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  • The Blade

    The Blade



    "In a pivotal scene from Chang Cheh’s The One-Armed Swordsman (1967), hero Fang Kang, having lost his right arm and seemingly all hope of improving his swordsmanship, is thrown a lifeline in the form of a kung-fu training manual, given to him by the kindly country girl who nursed him back to health. Although more than half the booklet was destroyed in a fire, the remains turn out to be conveniently accommodating to his injury: it was solely the…

  • Face/Off




    A maximalist absurdist comedy in which Cage plays Travolta trying to play Cage and Travolta plays Cage trying to play Travolta. The sweet spot occurs in the movement from steps 2 to 3, during which each star stages the process of becoming themselves.

  • Foxy Brown

    Foxy Brown



    "Looks like a pickle jar or something."

  • Pedicab Driver

    Pedicab Driver



    The last 30 minutes of this are insane. They strike a diamond-rare balance between lightning spryness and hard-hitting brutality, all while featuring some of the most dynamic action editing/framing/choreography I’ve seen in a long time. I need more stuff like this in my life.

  • The Night Comes for Us

    The Night Comes for Us



    The lack of narrative momentum makes The Night Comes For Us less fun than, say, The Raid, but I found the sluggishness oddly compelling this time, especially when viewed alongside the film's fleshy, sloppy-elegant martial arts action. Dragging its feet one loosely-connected scene at a time toward a climax that feels like it could've arrived 20 min earlier or later with little effect on overall story structure, the movie sometimes seems to verge on becoming an avant-garde art piece,…

  • Wild at Heart

    Wild at Heart



    This one didn't blow me away overall, but the two scenes in which Sailor serenades Lula are showstoppers.

  • Heat




    The hard and the soft; machismo and emotion; action and melodrama; professional patois and unchecked feeling; technical know-how and a city soaked in light; man's best-laid plans and the tide of destiny. A Michael Mann film. 

  • A Good Day to Die Hard

    A Good Day to Die Hard


    Demonstrates total incompetence in basic continuity editing and no consistency to the visual chaos to evince any alternative aesthetic paradigm. It’s a bunch of shots and scenes lazily strung together along a lazy plot “driven” (if we can even call it that) by lazy performances. Cynical cash grab 101 lacking in momentum or charisma of any kind. My new benchmark for bad action movie.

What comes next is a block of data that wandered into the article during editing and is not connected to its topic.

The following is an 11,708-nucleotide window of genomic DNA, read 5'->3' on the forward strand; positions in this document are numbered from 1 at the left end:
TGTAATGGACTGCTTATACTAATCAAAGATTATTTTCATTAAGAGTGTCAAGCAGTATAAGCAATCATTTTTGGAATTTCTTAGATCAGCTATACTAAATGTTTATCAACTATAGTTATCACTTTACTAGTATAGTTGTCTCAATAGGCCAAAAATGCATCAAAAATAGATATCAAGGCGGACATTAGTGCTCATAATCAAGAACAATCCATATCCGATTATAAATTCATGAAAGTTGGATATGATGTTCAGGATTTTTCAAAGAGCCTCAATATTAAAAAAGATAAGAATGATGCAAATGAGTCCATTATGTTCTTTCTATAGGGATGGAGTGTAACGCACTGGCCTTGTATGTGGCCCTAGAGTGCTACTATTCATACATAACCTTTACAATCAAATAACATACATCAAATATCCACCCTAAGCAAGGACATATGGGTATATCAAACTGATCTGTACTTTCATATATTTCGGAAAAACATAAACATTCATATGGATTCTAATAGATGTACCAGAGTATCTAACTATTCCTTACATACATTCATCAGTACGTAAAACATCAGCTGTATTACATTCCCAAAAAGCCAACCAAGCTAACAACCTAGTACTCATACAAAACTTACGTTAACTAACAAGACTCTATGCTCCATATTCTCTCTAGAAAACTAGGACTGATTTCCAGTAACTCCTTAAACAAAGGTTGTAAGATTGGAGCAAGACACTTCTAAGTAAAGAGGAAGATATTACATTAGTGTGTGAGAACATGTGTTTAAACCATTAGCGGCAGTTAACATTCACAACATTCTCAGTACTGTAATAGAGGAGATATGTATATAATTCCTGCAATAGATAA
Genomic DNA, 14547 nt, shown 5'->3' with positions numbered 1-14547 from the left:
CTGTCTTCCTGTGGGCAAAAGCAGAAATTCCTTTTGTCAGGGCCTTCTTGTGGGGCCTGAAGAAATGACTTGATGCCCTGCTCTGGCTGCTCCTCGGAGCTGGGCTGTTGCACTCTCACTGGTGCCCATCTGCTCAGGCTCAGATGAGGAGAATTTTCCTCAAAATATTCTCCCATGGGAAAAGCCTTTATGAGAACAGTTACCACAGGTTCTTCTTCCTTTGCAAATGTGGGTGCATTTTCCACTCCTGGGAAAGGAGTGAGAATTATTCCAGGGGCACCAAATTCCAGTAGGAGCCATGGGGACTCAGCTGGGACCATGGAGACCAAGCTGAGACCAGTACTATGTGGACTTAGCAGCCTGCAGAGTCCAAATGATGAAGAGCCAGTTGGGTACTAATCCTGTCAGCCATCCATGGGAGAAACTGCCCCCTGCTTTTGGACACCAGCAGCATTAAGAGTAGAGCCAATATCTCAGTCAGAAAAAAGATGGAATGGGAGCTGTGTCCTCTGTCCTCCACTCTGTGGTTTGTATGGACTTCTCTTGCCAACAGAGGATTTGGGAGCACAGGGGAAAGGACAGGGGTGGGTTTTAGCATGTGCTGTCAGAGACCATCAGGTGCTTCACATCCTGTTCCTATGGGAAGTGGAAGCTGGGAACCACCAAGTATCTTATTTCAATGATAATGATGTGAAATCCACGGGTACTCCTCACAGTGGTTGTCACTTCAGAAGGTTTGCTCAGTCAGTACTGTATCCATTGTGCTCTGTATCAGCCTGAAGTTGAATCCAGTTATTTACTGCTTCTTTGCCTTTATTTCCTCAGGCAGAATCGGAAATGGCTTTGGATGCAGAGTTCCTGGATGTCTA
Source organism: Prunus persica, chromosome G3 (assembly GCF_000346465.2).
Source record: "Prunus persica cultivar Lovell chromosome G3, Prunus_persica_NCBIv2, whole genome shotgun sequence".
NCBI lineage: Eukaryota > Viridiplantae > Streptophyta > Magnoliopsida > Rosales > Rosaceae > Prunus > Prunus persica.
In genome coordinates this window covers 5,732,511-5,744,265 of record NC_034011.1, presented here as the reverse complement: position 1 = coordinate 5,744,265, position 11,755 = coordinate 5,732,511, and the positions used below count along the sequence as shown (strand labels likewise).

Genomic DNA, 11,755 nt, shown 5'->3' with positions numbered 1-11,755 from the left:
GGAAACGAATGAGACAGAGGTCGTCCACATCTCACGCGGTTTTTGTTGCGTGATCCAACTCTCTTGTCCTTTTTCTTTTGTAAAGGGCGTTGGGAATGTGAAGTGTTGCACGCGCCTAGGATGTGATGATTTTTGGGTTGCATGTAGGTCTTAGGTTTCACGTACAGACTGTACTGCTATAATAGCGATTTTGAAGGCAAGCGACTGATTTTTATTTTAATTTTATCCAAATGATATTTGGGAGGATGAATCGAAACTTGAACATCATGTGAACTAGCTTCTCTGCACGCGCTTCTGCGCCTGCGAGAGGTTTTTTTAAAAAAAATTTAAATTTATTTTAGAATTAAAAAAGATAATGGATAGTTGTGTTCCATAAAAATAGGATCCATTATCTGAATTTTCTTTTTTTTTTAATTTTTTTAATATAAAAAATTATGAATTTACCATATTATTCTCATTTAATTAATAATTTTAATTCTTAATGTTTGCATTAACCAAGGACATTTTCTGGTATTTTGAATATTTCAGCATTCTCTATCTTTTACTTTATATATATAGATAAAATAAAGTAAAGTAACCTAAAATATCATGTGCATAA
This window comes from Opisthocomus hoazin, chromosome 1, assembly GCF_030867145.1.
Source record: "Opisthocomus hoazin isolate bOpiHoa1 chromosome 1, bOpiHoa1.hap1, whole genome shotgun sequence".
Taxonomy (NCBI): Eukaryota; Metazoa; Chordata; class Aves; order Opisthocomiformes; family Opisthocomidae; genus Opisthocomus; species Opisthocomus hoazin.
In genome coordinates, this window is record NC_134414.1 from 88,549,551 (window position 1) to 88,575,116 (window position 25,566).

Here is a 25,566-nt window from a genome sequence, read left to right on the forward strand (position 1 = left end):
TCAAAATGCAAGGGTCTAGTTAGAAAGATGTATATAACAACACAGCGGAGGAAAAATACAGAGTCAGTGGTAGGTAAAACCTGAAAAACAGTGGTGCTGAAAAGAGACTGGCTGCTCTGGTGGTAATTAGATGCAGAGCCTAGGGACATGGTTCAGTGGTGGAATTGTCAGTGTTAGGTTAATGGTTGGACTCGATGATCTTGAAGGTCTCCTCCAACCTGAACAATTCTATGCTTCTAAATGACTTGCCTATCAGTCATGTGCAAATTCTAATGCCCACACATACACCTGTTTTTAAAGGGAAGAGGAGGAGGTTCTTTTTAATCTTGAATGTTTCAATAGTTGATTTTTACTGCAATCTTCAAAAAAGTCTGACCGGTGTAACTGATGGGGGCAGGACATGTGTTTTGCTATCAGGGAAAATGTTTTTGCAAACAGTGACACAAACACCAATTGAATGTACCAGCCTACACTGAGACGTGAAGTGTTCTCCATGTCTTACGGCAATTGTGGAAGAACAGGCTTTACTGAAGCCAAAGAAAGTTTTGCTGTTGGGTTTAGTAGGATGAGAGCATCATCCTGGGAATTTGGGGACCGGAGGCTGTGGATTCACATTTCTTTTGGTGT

• Speed




    "It’s easy to forget that Speed (1994)—a film so famously invested in relentless forward motion—begins vertically. Before Keanu Reeves’ Jack Traven boards an L.A. bus rigged with explosives, set to blow if the speedometer drops below 50 mph, we get a hostage rescue from within an elevator shaft, and, right before that, an opening credits sequence that distills the rescue scene to its essentials: dizzying heights and the fear of falling. At first glance, this sequence seems simple, perhaps…

  • Transformers




    Sits at the aesthetic juncture between Honda commercial and army recruitment ad, a gleaming slab of teal-orange homogeneity that feels as aggressive as it is visually dull. I'll concede that the robots' shape-shifting remains a delight of meticulous micro-macro synergy, every little gear turning in its own little way to power a 50-foot machine, but the action sequences in their full duration get bland and repetitive pretty fast. Some diverting comic beats help liven the affair (Anthony Anderson has a charmingly zany supporting bit), but this was definitely more of a slog than I remembered.

  • Die Hard: With a Vengeance

    Die Hard: With a Vengeance



    I saw snatches of this on TV as a kid but apparently never the whole thing all the way through. Really glad I remedied that just now. In the best way possible, this movie's basically three action flicks crammed into one, a crazy succession of set pieces propelled by a twisting plot and electric, hilarious rapport between Willis and Jackson. All of it's spread across the sprawling, variegated geography of New York City, a timeless genre playground that is…

  • Eraserhead




    Can't wait for the slimy, putrid, cacophonous, claustrophobic, sleepless high anxiety alien hellscape that is parenthood!